Dear Annie: A few years ago, my brother announced that he should have been born a female. He started counseling and three years ago legally changed his first name and began living as a woman. This devastated my parents and two of my siblings, and they have disowned him.
I have not seen my brother since then. Our youngest sibling, “Paul,” embraced the change and kept in touch with him. Paul is getting married soon and wants a family wedding, complete with his sister “Jane.” My parents are devastated all over again. They refuse to attend the wedding if Jane is there. Jane has no desire to be in the lives of our family at all, except for our youngest sibling.
Any suggestions on how to deal with this? — Feeling Overwhelmed in Smalltown, USA
Dear Overwhelmed: Paul gets to invite whomever he chooses, and your parents and siblings get to decide whether or not to attend. We hope everyone will show up, not only to be supportive of Paul on his big day, but also to reconnect, even from a distance, with Jane. It always makes us sad when relatives reject a child because of his or her sexual orientation. We urge you (and, hopefully, your parents and other siblings) to check out PFLAG (pflag.org) for information on transgendered individuals. Jane undoubtedly would be grateful for your support.
Dear Annie: My wife and I are both in our 80s, and we are physically slowing down. It has reached the point that we need some help cleaning our house. But the horror stories from our friends are all the same. While the cleaning effort is good and the workers are dependable, there is one caveat: Persons employed by many local advertised cleaning services are paid just above the minimum wage. This creates a real temptation to steal. Our friends report that after every cleaning, personal items are missing. When they changed services, the same thing happened.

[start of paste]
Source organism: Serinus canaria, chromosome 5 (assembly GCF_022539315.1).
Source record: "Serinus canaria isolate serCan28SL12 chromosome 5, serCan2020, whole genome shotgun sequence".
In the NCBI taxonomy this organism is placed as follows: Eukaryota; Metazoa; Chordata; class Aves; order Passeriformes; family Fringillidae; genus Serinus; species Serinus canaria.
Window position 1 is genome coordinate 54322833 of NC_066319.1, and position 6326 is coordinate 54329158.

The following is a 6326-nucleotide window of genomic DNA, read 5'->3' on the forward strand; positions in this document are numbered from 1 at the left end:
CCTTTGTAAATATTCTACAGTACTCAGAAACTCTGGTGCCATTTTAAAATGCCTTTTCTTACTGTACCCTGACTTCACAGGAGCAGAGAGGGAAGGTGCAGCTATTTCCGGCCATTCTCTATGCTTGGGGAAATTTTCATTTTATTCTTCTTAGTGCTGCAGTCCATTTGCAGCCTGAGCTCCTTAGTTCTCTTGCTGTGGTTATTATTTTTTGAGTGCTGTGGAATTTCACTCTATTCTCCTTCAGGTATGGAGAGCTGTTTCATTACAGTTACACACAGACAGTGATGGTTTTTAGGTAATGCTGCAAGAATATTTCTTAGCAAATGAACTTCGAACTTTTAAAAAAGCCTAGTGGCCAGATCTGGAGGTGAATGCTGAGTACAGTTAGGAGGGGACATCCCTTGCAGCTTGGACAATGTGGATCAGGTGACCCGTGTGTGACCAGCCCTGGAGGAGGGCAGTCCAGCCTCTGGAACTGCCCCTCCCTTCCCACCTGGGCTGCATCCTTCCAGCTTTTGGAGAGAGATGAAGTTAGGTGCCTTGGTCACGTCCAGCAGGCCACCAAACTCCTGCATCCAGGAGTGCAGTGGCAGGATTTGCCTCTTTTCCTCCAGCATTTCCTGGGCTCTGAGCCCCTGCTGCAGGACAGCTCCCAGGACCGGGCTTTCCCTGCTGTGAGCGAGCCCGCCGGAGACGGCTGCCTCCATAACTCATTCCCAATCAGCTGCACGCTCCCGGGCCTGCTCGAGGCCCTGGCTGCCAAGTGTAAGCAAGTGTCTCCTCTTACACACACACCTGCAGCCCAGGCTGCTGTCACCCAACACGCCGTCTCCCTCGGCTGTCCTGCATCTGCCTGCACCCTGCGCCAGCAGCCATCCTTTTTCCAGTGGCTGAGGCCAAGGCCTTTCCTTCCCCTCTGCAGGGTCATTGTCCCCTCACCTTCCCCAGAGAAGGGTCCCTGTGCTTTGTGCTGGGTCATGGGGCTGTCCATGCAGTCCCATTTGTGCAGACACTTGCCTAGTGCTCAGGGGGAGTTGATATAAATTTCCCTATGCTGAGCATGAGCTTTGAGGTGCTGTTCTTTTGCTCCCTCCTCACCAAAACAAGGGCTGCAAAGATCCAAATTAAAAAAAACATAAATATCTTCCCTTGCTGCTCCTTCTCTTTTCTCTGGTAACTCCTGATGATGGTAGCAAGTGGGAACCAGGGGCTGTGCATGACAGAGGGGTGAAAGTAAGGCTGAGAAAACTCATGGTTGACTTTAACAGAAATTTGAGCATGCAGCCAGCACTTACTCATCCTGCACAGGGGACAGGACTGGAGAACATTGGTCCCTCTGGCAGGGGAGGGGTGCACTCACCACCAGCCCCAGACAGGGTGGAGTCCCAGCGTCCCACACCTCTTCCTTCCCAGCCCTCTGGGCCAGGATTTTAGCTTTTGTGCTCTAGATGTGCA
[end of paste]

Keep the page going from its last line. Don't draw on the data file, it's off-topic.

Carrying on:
If we have to put away all of our personal items that lay around the house, we may as well just clean it ourselves. How do we find someone we can trust? — Need Help in Jacksonville, Fla.
Dear Need Help: The best way to find good cleaning help is to ask for a referral from a friend, relative, neighbor or through your house of worship. If you live in an apartment or condo, ask the building manager or doorman whether there is a service that works in the building. We also suggest you find out whether the cleaning service company is insured and the employees bonded. There are no guarantees, unfortunately, but it’s a good place to start.
Dear Annie: This is for “Don’t Want To Be Old-Fashioned,” who asked about writing an RSVP for a mass-mailing event.
As a professional event planner, I am deeply appreciative when I receive an RSVP, whether it is an acceptance or regrets.
It helps me to prepare enough materials and create the appropriate atmosphere. Who wants to sit in a large room with several empty seats when a small room would have been nicer? And if someone writes a personal note saying they cannot attend due to major surgery, I can inform the event hosts so they can acknowledge it.
I do understand in the age of mass electronic communications that the response rate and understanding of RSVP has changed, but simple common courtesy should never be disregarded in professional or personal interactions.
I’d like to thank “Don’t Want To Be Old-Fashioned.”
I hope to see her at the next event I am planning. — Appreciative Event Planner in the Midwest
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